“Why are you depressed? If our people could make it through slavery, we can make it through anything.” “When a black woman suffers from a mental disorder, the opinion is that she is weak. And weakness in black women is intolerable.” “You should take your troubles to Jesus, not some stranger/psychiatrist.”
According to Mental Health of America, “the nation’s leading community-based nonprofit dedicated to addressing the needs of those living with mental illness, reports these are three common myths and misconceptions that surround mental illness in the black community.
In the African-American community, mental illness carries a stigma and health professionals indicate that is a key factor that influences this stigma.Lack of knowledge causes people to think of mental illness as a weakness, the “blues”, a punishment from God, or something to snap out of noted the National Association for Mental Illness (NAMI).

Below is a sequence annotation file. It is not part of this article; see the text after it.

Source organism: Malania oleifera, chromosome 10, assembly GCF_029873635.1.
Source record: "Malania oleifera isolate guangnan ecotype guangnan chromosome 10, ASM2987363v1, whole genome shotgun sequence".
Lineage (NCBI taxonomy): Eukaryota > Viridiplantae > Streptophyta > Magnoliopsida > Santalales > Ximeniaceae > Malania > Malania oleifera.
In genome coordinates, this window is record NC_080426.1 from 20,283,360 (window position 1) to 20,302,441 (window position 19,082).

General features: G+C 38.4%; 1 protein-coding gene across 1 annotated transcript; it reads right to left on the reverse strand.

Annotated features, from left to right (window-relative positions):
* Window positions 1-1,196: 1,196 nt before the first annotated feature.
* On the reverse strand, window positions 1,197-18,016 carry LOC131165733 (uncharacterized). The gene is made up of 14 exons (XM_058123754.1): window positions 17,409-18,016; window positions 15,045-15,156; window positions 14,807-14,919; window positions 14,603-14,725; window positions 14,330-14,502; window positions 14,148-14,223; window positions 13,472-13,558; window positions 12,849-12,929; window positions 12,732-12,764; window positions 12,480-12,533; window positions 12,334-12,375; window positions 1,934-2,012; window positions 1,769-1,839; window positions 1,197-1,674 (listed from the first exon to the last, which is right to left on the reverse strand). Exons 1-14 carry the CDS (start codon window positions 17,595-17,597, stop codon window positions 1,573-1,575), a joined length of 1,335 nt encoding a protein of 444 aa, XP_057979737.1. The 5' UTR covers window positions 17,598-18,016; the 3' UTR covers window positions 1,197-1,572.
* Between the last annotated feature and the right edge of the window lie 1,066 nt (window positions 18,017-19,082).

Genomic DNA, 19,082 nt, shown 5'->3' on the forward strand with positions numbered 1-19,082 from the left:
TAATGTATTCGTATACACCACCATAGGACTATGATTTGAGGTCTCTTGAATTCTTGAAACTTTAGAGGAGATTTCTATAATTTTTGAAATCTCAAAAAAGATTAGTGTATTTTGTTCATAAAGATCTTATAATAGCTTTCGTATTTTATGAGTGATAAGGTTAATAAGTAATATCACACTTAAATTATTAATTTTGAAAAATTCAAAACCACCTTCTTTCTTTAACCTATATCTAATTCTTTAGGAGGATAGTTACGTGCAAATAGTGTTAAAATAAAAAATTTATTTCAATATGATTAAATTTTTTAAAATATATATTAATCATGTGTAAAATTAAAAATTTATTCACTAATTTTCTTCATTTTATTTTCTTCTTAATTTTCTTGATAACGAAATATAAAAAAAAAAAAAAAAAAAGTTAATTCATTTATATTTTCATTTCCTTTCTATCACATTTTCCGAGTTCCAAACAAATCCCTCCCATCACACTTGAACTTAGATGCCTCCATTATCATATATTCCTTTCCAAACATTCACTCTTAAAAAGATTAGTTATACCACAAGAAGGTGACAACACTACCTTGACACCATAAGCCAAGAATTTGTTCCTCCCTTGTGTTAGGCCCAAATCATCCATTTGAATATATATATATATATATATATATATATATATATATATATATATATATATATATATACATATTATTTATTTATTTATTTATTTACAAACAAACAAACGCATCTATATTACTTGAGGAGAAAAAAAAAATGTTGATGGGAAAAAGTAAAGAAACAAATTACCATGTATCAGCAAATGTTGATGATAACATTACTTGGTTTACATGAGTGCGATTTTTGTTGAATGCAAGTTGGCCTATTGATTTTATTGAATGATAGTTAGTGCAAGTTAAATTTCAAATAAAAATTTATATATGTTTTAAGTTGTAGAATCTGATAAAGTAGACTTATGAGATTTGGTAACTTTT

The lack of information and misunderstanding of mental illness can make it very difficult to find help when you may need it.
Kevin Milton, a 19-year-old Emerson College student, knew he was showing signs of depression but he said his father didn’t think of depression as an illness or immediate concern.